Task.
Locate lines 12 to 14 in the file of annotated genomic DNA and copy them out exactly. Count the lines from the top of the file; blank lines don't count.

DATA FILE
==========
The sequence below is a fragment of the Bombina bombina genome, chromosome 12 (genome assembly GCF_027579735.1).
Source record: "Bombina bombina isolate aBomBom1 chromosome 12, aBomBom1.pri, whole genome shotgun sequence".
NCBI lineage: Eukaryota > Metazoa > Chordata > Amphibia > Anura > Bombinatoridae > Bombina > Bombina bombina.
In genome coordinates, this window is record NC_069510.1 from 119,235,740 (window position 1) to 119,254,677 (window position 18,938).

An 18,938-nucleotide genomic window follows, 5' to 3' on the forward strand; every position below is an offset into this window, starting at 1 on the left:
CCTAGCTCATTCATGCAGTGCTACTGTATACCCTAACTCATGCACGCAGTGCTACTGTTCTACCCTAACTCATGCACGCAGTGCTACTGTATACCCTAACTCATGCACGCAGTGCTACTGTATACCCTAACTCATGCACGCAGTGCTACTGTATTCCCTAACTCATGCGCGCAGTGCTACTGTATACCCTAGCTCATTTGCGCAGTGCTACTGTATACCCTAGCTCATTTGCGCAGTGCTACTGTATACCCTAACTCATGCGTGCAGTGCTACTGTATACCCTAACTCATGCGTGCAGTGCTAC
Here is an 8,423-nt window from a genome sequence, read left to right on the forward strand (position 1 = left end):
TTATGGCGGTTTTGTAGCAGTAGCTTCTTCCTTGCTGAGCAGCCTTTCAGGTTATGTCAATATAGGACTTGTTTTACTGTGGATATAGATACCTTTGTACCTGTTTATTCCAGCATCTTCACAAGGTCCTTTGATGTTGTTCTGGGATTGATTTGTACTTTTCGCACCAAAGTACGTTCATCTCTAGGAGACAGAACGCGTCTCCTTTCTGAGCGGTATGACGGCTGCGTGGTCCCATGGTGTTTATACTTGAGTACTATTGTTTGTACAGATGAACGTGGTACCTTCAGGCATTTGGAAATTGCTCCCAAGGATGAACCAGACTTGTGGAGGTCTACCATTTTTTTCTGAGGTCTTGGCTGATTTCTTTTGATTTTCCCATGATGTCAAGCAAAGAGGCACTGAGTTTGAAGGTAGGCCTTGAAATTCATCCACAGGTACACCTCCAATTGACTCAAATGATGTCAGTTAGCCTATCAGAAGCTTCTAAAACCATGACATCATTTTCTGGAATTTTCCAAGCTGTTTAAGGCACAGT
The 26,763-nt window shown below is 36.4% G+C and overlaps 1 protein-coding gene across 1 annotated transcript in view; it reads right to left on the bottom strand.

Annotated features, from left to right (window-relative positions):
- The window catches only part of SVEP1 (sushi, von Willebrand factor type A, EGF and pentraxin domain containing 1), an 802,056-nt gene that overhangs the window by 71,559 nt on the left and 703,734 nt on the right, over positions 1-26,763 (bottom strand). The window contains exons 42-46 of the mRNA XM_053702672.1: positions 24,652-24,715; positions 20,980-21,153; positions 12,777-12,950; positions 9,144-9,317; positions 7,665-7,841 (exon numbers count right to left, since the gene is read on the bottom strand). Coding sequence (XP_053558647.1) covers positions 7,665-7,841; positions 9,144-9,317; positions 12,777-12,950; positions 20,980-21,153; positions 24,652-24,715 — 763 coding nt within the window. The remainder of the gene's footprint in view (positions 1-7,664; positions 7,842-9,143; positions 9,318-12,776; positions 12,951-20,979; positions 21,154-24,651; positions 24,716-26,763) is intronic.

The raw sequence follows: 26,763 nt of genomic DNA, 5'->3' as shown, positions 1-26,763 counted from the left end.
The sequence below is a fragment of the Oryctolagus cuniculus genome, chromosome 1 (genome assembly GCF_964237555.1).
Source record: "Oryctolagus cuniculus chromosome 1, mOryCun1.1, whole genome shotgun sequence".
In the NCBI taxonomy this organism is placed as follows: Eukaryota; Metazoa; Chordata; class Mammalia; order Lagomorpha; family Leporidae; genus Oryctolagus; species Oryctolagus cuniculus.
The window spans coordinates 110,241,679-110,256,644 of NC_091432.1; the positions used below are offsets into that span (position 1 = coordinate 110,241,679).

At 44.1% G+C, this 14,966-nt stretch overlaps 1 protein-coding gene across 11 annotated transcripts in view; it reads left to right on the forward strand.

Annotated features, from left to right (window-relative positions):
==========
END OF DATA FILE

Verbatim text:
The raw sequence follows: 26,763 nt of genomic DNA, 5'->3' as shown, positions 1-26,763 counted from the left end.
The sequence below is a fragment of the Oryctolagus cuniculus genome, chromosome 1 (genome assembly GCF_964237555.1).
Source record: "Oryctolagus cuniculus chromosome 1, mOryCun1.1, whole genome shotgun sequence".